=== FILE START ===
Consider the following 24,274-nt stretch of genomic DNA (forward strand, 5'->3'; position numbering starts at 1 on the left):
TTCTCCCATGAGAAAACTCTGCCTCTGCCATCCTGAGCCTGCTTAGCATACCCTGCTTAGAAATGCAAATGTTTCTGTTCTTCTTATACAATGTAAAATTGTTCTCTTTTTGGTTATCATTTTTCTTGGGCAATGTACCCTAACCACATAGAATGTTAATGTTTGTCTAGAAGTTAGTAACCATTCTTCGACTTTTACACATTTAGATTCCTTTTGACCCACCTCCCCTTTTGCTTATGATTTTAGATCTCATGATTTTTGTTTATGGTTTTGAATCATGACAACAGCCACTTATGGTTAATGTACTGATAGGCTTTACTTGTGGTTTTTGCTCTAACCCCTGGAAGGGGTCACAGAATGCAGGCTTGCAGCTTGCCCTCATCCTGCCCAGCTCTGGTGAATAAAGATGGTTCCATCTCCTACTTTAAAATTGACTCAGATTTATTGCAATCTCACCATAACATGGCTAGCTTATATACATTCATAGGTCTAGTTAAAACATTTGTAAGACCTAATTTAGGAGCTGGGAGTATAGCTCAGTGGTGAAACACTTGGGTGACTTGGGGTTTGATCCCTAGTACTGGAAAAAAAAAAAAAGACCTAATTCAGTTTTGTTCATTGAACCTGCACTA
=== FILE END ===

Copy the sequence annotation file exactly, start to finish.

Consider the following 24,274-nt stretch of genomic DNA (forward strand, 5'->3'; position numbering starts at 1 on the left):
TTCTCCCATGAGAAAACTCTGCCTCTGCCATCCTGAGCCTGCTTAGCATACCCTGCTTAGAAATGCAAATGTTTCTGTTCTTCTTATACAATGTAAAATTGTTCTCTTTTTGGTTATCATTTTTCTTGGGCAATGTACCCTAACCACATAGAATGTTAATGTTTGTCTAGAAGTTAGTAACCATTCTTCGACTTTTACACATTTAGATTCCTTTTGACCCACCTCCCCTTTTGCTTATGATTTTAGATCTCATGATTTTTGTTTATGGTTTTGAATCATGACAACAGCCACTTATGGTTAATGTACTGATAGGCTTTACTTGTGGTTTTTGCTCTAACCCCTGGAAGGGGTCACAGAATGCAGGCTTGCAGCTTGCCCTCATCCTGCCCAGCTCTGGTGAATAAAGATGGTTCCATCTCCTACTTTAAAATTGACTCAGATTTATTGCAATCTCACCATAACATGGCTAGCTTATATACATTCATAGGTCTAGTTAAAACATTTGTAAGACCTAATTTAGGAGCTGGGAGTATAGCTCAGTGGTGAAACACTTGGGTGACTTGGGGTTTGATCCCTAGTACTGGAAAAAAAAAAAAAGACCTAATTCAGTTTTGTTCATTGAACCTGCACTA